Title: Pharmacy Education Director, Educator
Location: Lake Tapps, Washington, United States
Connie Nelson, Pharmacy Education Director and Educator, has been recognized by Marquis Who’s Who Top Educators for dedication, achievements, and leadership in pharmacology education.
Mrs. Nelson’s foray into the pharmaceutical world began as a curious interest while working as a cosmetician in a drug store. She later pursued the field, and as sometimes the way things work out, was asked to become an instructor after hers decided to retire. Since then, Mrs. Nelson has taught, lead programs and wrote curriculums. From 2003 to 2010, she provided her services with Nuclear Pharmacy. In her career, she has worked as a pharmacy curriculum consultant and on the Educational Task Force of the Pharmacy Board. She has also been the Pharmacy Department Director at Eton Technical Institute and an instructor at Clover Park Technical College. Earlier in her career, she served as the co-chair of the Washington State Educational Task Force and instructed at Bates Technical College. She has also served as a pharmacy assistant with the St. Joseph Medical Center. Outside of these endeavors, she was President of Architectural and Land Development for the West Tapps Maintenance Company.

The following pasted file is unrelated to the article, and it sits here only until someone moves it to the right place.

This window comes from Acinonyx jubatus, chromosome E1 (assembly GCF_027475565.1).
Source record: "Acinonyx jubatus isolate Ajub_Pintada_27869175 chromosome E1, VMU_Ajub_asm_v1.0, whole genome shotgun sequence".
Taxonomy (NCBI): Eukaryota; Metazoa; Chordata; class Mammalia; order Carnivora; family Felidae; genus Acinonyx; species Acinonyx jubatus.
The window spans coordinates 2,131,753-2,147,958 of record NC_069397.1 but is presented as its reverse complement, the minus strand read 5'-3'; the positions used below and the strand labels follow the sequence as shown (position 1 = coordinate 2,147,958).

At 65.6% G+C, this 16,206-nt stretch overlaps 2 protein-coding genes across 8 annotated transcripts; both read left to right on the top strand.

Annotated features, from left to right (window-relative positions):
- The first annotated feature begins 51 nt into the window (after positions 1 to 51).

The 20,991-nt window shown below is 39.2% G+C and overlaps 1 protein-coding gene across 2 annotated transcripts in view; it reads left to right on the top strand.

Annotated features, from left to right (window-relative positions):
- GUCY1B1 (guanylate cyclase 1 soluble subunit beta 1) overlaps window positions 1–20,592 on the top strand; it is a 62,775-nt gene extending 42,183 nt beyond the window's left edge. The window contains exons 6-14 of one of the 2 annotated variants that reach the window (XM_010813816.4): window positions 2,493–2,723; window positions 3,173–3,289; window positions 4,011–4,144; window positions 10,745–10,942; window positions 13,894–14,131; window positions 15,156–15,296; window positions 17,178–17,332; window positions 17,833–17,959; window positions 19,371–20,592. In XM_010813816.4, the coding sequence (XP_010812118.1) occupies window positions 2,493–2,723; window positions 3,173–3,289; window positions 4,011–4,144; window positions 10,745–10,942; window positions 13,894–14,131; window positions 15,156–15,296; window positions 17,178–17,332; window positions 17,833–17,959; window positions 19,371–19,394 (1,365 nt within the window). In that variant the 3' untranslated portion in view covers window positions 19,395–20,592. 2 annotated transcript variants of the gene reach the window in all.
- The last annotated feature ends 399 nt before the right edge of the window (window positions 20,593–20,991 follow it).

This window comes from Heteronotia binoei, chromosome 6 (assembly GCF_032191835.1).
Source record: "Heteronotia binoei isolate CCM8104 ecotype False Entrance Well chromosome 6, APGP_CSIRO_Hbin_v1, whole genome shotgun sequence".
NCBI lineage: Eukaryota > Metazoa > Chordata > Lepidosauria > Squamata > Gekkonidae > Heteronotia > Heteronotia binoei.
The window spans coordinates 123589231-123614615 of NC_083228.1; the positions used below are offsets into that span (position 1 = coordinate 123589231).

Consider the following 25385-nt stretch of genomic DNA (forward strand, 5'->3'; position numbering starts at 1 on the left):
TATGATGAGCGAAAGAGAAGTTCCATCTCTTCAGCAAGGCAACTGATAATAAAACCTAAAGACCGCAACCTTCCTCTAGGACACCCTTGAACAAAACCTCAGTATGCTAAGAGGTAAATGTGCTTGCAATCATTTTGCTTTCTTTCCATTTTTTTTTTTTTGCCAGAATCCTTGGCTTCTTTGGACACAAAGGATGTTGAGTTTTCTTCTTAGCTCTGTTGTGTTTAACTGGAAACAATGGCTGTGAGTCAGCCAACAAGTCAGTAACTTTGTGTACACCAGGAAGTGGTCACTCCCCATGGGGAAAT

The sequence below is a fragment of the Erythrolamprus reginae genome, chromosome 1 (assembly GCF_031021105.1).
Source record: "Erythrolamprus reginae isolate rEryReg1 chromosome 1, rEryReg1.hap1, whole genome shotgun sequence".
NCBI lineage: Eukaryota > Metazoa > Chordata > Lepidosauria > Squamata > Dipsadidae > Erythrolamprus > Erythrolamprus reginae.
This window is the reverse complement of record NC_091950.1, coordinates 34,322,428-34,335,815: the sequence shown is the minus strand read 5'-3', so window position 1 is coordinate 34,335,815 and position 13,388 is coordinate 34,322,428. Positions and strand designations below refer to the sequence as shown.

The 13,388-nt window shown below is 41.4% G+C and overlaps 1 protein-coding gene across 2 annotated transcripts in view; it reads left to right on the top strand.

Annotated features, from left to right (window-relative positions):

Mrs. Nelson is a Level A licensed pharmacy assistant and has been the Executive Director of the Washington State Society of Pharmacy Assistants since 1991. Her other professional endeavors include various roles with the Washington State Society of Pharmacy Assistants, such as serving as the legislation chairman and representative assistant. Mrs. Nelson is most proud of her work in improving her profession. Pharmacy technicians across the United States are underpaid and in the state of Washington they were called pharmacy assistants so it gave them a slight advantage on trying to compete for wages. In fact, Mrs. Nelson created the Washington State Society of Pharmacy Assistants. In regard to her program, which was pretty tough, she would get asked by students and she would say “what are you offering?” She would tell them that wasn’t enough money and the students always got a three dollar an hour start because of her. She interned in hematology, oncology and pediatrics at the Madigan Army Medical Center.
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